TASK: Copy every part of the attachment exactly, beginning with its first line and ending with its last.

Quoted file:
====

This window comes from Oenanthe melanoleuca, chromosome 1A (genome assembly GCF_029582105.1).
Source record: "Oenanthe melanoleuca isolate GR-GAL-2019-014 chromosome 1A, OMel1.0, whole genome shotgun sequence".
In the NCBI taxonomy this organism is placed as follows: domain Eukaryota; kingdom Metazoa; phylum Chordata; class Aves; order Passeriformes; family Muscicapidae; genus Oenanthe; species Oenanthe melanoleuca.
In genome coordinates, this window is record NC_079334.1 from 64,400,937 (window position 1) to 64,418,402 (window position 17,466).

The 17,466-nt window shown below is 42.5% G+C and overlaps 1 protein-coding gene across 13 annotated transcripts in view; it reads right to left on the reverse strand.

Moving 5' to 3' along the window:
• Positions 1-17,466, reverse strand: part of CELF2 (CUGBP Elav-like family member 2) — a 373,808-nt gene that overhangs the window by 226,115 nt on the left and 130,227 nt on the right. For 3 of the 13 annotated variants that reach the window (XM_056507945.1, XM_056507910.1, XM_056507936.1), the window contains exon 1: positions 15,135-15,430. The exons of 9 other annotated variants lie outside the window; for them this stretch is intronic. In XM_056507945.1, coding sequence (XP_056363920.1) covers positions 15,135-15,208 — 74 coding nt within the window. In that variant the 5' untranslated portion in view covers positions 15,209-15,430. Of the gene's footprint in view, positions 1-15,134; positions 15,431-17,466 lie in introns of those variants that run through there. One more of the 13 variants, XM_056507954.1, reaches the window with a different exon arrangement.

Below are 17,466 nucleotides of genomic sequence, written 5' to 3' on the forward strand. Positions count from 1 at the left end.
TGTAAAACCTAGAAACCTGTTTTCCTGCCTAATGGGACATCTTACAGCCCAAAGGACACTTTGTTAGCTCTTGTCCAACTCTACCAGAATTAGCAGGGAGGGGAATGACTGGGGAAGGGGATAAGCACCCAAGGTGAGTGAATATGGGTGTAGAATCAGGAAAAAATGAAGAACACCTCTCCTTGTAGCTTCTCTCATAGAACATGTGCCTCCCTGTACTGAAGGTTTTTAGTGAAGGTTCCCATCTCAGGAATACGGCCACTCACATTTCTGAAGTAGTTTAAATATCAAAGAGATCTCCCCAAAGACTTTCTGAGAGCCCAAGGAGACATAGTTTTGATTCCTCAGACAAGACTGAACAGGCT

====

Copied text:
This window comes from Oenanthe melanoleuca, chromosome 1A (genome assembly GCF_029582105.1).
Source record: "Oenanthe melanoleuca isolate GR-GAL-2019-014 chromosome 1A, OMel1.0, whole genome shotgun sequence".
In the NCBI taxonomy this organism is placed as follows: domain Eukaryota; kingdom Metazoa; phylum Chordata; class Aves; order Passeriformes; family Muscicapidae; genus Oenanthe; species Oenanthe melanoleuca.
In genome coordinates, this window is record NC_079334.1 from 64,400,937 (window position 1) to 64,418,402 (window position 17,466).

The 17,466-nt window shown below is 42.5% G+C and overlaps 1 protein-coding gene across 13 annotated transcripts in view; it reads right to left on the reverse strand.

Moving 5' to 3' along the window:
• Positions 1-17,466, reverse strand: part of CELF2 (CUGBP Elav-like family member 2) — a 373,808-nt gene that overhangs the window by 226,115 nt on the left and 130,227 nt on the right. For 3 of the 13 annotated variants that reach the window (XM_056507945.1, XM_056507910.1, XM_056507936.1), the window contains exon 1: positions 15,135-15,430. The exons of 9 other annotated variants lie outside the window; for them this stretch is intronic. In XM_056507945.1, coding sequence (XP_056363920.1) covers positions 15,135-15,208 — 74 coding nt within the window. In that variant the 5' untranslated portion in view covers positions 15,209-15,430. Of the gene's footprint in view, positions 1-15,134; positions 15,431-17,466 lie in introns of those variants that run through there. One more of the 13 variants, XM_056507954.1, reaches the window with a different exon arrangement.

Below are 17,466 nucleotides of genomic sequence, written 5' to 3' on the forward strand. Positions count from 1 at the left end.
TGTAAAACCTAGAAACCTGTTTTCCTGCCTAATGGGACATCTTACAGCCCAAAGGACACTTTGTTAGCTCTTGTCCAACTCTACCAGAATTAGCAGGGAGGGGAATGACTGGGGAAGGGGATAAGCACCCAAGGTGAGTGAATATGGGTGTAGAATCAGGAAAAAATGAAGAACACCTCTCCTTGTAGCTTCTCTCATAGAACATGTGCCTCCCTGTACTGAAGGTTTTTAGTGAAGGTTCCCATCTCAGGAATACGGCCACTCACATTTCTGAAGTAGTTTAAATATCAAAGAGATCTCCCCAAAGACTTTCTGAGAGCCCAAGGAGACATAGTTTTGATTCCTCAGACAAGACTGAACAGGCT